What does the evidence say about youth vaping? – study

Posted on May 30, 2023 By Colin

EVERYONE AGREES that young people should not vape or smoke. However, the current fear and panic about youth vaping is not based on the evidence, according to our peer-reviewed paper published today in the International Journal of Drug Policy.

The main concern is vaping by young people who have never smoked (never-smokers) and we reviewed the evidence for this group. Vaping among young people who already smoke may be beneficial if it diverts them away completely from cigarette smoking.

This 5-minute video outlines the key issues

Frequent vaping by never-smokers is rare

Most vaping by adolescents who have never smoked  is occasional and short-term. Frequent vaping in this group is uncommon - <2%  in international surveys

For example, in England in 2021 only 1% of 11-15-year-olds who had never smoked cigarettes vaped regularly (once or more weekly).

Young people who vape occasionally are exposed to very low levels of chemicals and the risks are likely to be small.

Vaping is diverting young people away from smoking

Young people who try vaping are also more likely to smoke, drink alcohol and use illicit drugs, but there is no good evidence that vaping CAUSES them to take up smoking if they would not have otherwise done so (the gateway theory).

In fact, the evidence suggests the opposite. Increased youth vaping has been accompanied by an accelerated decline in youth smoking

This is evident in many western countries, such as the US:

This suggests that even if there is a small gateway effect it is outweighed by the much larger number moving from smoking to vaping.

The health effects of vaping are small

Because most vaping by young people who have never smoked is infrequent and short-term, they are exposed to lower levels of exposure and are likely to have fewer adverse health effects

There is no clear evidence that vaping causes "clinically significant" lung symptoms or asthma.

High doses of nicotine can harm the adolescent brain in animal studies but there is no evidence of harm in humans. Even smoking has not been found to impair IQ, educational achievement or cognitive abilities later in life, so it is very unlikely that vaping will.

Nicotine withdrawal can cause short-term symptoms such as irritability, restlessness, anxiety, difficulty concentrating and depression.  Nicotine otherwise causes little harm in the doses commonly used in vaping. Nicotine does not cause cancer or lung disease and it has only a minor role in cardiovascular disease.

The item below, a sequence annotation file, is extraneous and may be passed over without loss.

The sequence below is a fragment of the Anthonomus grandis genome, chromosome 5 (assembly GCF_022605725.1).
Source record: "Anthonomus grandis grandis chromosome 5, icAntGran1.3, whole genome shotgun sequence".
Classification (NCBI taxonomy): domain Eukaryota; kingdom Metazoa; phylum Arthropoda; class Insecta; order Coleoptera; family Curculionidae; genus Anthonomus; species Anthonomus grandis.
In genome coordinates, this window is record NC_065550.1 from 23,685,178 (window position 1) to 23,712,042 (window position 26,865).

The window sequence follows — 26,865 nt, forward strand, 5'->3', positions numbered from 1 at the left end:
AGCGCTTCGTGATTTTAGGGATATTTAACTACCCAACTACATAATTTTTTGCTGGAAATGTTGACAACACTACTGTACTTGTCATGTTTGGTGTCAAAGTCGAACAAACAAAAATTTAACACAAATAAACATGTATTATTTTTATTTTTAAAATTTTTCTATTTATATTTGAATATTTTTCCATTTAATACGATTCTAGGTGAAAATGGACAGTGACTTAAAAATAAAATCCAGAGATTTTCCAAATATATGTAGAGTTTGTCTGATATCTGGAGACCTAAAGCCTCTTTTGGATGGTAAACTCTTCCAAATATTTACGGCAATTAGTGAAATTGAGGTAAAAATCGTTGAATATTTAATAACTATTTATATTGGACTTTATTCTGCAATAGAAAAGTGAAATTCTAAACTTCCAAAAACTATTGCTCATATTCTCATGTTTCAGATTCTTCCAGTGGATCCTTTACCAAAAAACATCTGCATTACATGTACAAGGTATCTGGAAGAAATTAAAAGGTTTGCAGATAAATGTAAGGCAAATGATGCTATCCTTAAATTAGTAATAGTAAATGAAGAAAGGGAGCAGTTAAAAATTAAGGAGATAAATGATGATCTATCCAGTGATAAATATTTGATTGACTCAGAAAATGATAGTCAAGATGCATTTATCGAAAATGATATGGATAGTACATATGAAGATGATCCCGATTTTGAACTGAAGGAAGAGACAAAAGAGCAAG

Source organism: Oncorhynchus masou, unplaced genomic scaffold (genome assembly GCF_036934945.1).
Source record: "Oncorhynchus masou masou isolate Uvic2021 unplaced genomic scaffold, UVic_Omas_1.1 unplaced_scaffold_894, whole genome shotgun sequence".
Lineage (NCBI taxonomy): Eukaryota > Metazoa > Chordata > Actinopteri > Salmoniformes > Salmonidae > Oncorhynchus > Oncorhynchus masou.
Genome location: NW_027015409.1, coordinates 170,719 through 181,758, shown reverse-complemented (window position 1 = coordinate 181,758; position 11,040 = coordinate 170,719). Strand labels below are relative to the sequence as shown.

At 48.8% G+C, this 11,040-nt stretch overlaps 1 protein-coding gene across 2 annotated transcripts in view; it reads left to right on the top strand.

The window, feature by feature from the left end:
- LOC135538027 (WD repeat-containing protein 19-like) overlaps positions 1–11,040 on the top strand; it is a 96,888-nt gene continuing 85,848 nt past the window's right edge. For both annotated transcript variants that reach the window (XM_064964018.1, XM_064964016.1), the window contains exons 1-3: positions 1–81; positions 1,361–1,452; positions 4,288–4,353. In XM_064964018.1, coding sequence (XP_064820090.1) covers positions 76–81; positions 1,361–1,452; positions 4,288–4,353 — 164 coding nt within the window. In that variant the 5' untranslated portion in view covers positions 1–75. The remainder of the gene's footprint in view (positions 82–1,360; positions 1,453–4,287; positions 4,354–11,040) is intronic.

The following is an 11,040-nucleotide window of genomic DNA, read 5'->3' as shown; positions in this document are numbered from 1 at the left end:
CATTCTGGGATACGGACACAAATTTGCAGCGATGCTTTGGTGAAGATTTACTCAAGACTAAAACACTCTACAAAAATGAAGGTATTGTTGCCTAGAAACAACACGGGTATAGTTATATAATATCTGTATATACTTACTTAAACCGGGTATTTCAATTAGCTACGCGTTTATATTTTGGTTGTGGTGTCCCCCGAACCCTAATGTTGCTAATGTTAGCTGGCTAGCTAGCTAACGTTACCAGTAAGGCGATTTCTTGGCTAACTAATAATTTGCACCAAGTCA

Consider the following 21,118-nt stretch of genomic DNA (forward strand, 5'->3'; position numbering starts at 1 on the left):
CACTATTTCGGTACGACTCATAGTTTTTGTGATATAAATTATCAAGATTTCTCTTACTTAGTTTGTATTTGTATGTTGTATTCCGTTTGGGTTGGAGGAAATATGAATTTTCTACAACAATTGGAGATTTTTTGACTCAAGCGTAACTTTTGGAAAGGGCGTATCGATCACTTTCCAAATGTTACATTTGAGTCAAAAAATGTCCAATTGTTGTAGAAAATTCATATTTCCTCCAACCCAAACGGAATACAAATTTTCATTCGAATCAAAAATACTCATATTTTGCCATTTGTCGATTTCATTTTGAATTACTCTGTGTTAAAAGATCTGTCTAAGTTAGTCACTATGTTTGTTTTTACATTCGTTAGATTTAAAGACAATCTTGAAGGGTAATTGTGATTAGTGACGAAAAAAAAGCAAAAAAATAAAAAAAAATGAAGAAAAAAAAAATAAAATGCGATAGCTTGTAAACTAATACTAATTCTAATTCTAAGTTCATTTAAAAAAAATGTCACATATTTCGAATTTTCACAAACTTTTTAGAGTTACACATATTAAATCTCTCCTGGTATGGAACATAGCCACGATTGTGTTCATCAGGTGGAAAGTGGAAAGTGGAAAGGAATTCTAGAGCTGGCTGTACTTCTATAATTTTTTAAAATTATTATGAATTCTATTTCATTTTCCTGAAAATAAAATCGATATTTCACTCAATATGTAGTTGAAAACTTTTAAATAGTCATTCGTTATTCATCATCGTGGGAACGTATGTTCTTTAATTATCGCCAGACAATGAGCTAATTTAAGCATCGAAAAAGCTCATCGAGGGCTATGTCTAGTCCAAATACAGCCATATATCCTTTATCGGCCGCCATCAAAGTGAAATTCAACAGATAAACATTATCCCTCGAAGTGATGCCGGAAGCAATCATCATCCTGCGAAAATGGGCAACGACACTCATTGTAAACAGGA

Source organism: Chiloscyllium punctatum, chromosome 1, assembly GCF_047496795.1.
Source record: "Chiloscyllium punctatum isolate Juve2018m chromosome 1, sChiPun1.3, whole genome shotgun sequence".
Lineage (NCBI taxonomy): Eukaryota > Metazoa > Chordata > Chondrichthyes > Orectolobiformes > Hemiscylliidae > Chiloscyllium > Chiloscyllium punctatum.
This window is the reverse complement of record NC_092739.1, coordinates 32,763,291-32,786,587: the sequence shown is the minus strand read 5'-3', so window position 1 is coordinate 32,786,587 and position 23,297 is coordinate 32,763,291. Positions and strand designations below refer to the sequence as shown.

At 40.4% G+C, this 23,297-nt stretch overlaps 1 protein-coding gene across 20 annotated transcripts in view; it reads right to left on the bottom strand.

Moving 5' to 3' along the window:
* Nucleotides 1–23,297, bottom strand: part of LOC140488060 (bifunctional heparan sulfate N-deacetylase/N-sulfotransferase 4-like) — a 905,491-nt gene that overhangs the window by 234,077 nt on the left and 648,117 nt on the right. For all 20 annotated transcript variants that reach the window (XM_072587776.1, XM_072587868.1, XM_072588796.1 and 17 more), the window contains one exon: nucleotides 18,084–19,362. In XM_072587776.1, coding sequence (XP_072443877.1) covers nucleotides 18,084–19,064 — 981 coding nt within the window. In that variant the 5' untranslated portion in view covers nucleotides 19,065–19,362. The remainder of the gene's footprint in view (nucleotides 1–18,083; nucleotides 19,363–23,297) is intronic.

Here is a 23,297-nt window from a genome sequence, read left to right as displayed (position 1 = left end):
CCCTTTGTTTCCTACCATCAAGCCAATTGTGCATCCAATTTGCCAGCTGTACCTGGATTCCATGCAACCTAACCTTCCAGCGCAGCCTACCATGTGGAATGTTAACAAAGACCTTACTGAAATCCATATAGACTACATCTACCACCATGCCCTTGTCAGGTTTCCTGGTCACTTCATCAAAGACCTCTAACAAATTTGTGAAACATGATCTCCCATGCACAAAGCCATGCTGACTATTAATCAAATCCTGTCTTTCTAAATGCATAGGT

Vaping nicotine does NOT cause the serious lung disease E-cigarette or Vaping Associated Lung Injury (EVALI), or seizures. There is a rare risk of burns and injuries from lithium-battery explosions, but none have been reported from disposables, the most popular type of device used by young people.

The precise long-term effects of vaping nicotine will not be fully known for decades. Effects from long-term vaping may include cardiovascular and respiratory effects. Ongoing monitoring and long-term studies are essential to detect any problems that may arise in the future, particularly from sustained frequent vaping.

Nicotine dependence in never-smokers is very uncommon

Vaping can cause nicotine dependence in some young people who have never smoked. However, this is only in a small minority of cases, not, as the media often claim, a “new generation addicted to nicotine”

An analysis of the 2018 US National Youth Tobacco Survey found that <4% of young people who had vaped in the past 30 days but had never smoked had signs of nicotine dependence. This is to be expected as the dominant pattern of use is occasional and short-term.

Nicotine dependence is mostly concentrated in young people who have previously or currently smoke.

What are the risks for smokers?

Many teens who smoke use e-cigarettes to quit smoking or as a safer alternative. Vaping is not harmless, but is likely to be far less harmful than smoking and those who switch from smoking to vaping are likely to see health benefits.

How to reduce youth vaping

Teens should be given honest and accurate information about vaping. There is no place for fear and misinformation. See my advice here.

Teens mostly get their vapes from black market sources, either from rogue convenience stores and tobacconists or through social media.

The black market was created by the current prescription model. It is so difficult for adults to access legal vapes to quit smoking, that a black market has sprung up to service them. Only 2% of adults buy their vapes from a pharmacy with a prescription.

Addressing the black market is the key to reducing youth vaping. The only way to eliminate the black market is to replace it with a legal, regulated one

This means selling nicotine vapes as adult consumer products from licensed retail outlets as for tobacco and alcohol, with strict age verification and harsh penalties for breaches such as high fines and loss of licence.

This would bring Australia into line with all other western countries.

Most adults would prefer to buy vapes from legal, regulated outlets. The black market would become less profitable and be largely replaced over time.


Mendelsohn CP, Hall W. What are the harms of vaping in young people who have never smoked? International Journal of Drug Policy 2023

Mendelsohn CP, Wodak A, Hall W. How should nicotine vaping be regulated in Australia? Drug and Alcohol Review. April 2023. DOI: 10.1111/dar.13663

Mendelsohn CP. It’s time to change the way we look at youth vaping. Filter Magazine, 14 July 2023

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